By Travis Loller, Associated Press
NASHVILLE, Tenn. — Longtime civil rights activist John Jay Hooker pleaded before a state Senate committee on Tuesday for a bill to allow physician-assisted suicide.
The 84-year-old former Democratic nominee for governor has terminal cancer. He showed up at the meeting of the Senate Health and Welfare Committee in a wheelchair and at times struggled to catch his breath. But he spoke passionately about the issue, calling it “the most important thing I’ve ever done.”
Hooker said he first came to the Capitol 57 years ago as a young lawyer to prosecute a judge.
“I was here then on behalf of justice. I’m here now on behalf of mercy,” he said.
Political luminaries including former Gov. Winfield Dunn and former Speaker of the House Jimmy Naifeh attended the committee hearing, where Hooker presented physician-assisted suicide as a constitutional right.
“If we have the power to seek happiness, guaranteed by our own constitution, then we have the power to take our own lives when they become no longer tolerable,” he said.
Opponents were equally passionate, warning that allowing doctors to prescribe terminally ill patients lethal doses of pills could lead to abuse by caregivers who no longer want to take care of ailing relatives.
Josue Rodriguez is a community organizer with the Memphis Center for Independent Living. He was in an electric wheelchair and said he has cerebral palsy and vision problems.
He testified that the bill plays into the dangerous idea that death is preferable to being dependent on others for care. He argued that there are better ways to deal with pain than taking your life.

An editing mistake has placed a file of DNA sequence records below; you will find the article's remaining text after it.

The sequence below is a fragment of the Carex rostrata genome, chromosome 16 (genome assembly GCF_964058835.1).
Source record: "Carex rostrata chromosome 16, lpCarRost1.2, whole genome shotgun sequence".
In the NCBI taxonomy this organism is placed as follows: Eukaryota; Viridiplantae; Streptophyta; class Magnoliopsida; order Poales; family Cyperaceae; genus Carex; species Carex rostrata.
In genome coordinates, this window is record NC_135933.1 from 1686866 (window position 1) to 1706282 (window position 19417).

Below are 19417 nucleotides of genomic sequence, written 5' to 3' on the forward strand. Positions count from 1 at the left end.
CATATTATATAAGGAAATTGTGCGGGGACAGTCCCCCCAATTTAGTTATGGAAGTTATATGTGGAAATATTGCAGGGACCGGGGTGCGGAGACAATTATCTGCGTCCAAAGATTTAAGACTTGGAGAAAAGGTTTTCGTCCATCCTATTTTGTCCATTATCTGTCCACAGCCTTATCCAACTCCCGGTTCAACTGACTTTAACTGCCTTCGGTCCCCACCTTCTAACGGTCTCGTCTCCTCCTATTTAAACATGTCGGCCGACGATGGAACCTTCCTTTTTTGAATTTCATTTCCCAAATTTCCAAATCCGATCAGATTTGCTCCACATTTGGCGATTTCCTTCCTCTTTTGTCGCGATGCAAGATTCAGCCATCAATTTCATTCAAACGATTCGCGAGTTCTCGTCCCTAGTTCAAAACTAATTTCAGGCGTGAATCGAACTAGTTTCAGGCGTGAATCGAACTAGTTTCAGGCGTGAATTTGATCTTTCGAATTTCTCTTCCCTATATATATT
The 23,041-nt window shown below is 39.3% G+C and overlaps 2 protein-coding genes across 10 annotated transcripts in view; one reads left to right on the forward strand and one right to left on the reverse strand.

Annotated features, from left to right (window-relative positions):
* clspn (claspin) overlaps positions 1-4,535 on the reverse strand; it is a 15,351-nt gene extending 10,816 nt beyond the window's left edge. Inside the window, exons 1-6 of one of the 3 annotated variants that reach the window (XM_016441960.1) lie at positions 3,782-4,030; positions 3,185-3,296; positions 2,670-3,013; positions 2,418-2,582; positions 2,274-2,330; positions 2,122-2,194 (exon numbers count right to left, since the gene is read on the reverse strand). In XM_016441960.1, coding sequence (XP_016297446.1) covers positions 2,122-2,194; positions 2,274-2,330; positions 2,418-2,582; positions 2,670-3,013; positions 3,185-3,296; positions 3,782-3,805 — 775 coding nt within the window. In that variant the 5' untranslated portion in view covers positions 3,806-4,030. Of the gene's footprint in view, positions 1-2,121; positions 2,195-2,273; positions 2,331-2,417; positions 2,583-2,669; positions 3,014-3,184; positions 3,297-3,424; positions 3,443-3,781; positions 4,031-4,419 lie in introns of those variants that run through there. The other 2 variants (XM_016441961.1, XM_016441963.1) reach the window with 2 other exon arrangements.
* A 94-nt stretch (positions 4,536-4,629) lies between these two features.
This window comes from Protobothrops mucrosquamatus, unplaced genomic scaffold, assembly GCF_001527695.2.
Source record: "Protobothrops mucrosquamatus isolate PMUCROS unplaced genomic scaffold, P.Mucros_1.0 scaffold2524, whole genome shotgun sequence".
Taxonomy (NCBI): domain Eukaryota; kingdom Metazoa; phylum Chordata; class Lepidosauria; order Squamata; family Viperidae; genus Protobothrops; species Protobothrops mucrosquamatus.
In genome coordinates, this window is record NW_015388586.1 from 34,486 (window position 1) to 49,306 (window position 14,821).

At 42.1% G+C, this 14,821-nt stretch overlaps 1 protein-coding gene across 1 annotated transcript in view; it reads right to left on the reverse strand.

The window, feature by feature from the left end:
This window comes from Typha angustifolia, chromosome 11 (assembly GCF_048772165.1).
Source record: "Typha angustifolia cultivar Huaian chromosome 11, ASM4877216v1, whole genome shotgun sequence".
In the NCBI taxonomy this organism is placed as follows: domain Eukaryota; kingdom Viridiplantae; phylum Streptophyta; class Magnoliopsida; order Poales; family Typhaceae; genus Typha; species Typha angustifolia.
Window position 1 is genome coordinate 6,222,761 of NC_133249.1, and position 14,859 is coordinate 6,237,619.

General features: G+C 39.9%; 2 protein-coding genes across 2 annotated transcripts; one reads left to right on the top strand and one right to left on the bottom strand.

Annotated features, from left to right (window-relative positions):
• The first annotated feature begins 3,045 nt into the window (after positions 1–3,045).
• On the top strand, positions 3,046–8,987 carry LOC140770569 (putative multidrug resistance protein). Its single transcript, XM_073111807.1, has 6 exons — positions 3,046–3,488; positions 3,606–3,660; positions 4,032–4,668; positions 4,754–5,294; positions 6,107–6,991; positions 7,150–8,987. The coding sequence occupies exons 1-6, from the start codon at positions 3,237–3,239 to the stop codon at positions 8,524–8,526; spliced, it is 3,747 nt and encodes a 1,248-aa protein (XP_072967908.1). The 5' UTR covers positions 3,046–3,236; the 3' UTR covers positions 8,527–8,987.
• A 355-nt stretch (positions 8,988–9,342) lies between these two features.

“Alleviating suffering is different from eliminating the sufferer,” he said.
Currently, Oregon, Washington and Vermont have laws allowing physician-assisted suicide. Lawmakers promised to take up the Tennessee bill when the legislature reconvenes in January.
Further, from The Tennessean:
“It’s one of those issues that’s very difficult,” said state Sen. Rusty Crowe, chairman of the Senate Health and Welfare Committee.
“I think all of us want the same thing. We want people who are in that situation to die comfortably and to die with dignity. How it’s done? That’s a different thing. I don’t know.”
…The first state to legalize physician-assisted death was Oregon in 1997, and the first doctor to prescribe such medication was Dr. Pete Reagan.
Reagan — who now works for Compassion & Choices, an advocacy group that supports physician-assisted death — told lawmakers in Nashville on Tuesday that in the rare cases when assisted death is used in Oregon, it is often used in conjunction with hospice or other end-of-life treatments.
The concept of how one balances treating pain at the end of life and allowing someone to end their pain by ending their life drove much of the debate. Reagan argued the law allowed him to help patients he knew were suffering and were going to die regardless of the medication.
But state Sen. Richard Briggs, R-Knoxville, questioned Reagan over what he considered to be “gray area.”
Although there are terminal patients, Briggs, who is a physician, thought there could be some debate or confusion on the law. What might happen with patients who may be disabled or suffering but who could still live for a considerable time with the right treatment, Briggs said.
“A lot of this is done already on people who are truly terminally ill. It’s done in hospice situations, and it’s done by physicians who, absolutely, the primary concern is to make a person not suffer,” Briggs said, adding he thinks there have been significant advances in hospice care since Oregon passed its law.
“I don’t think we need to codify or legitimize physician-assisted suicide.”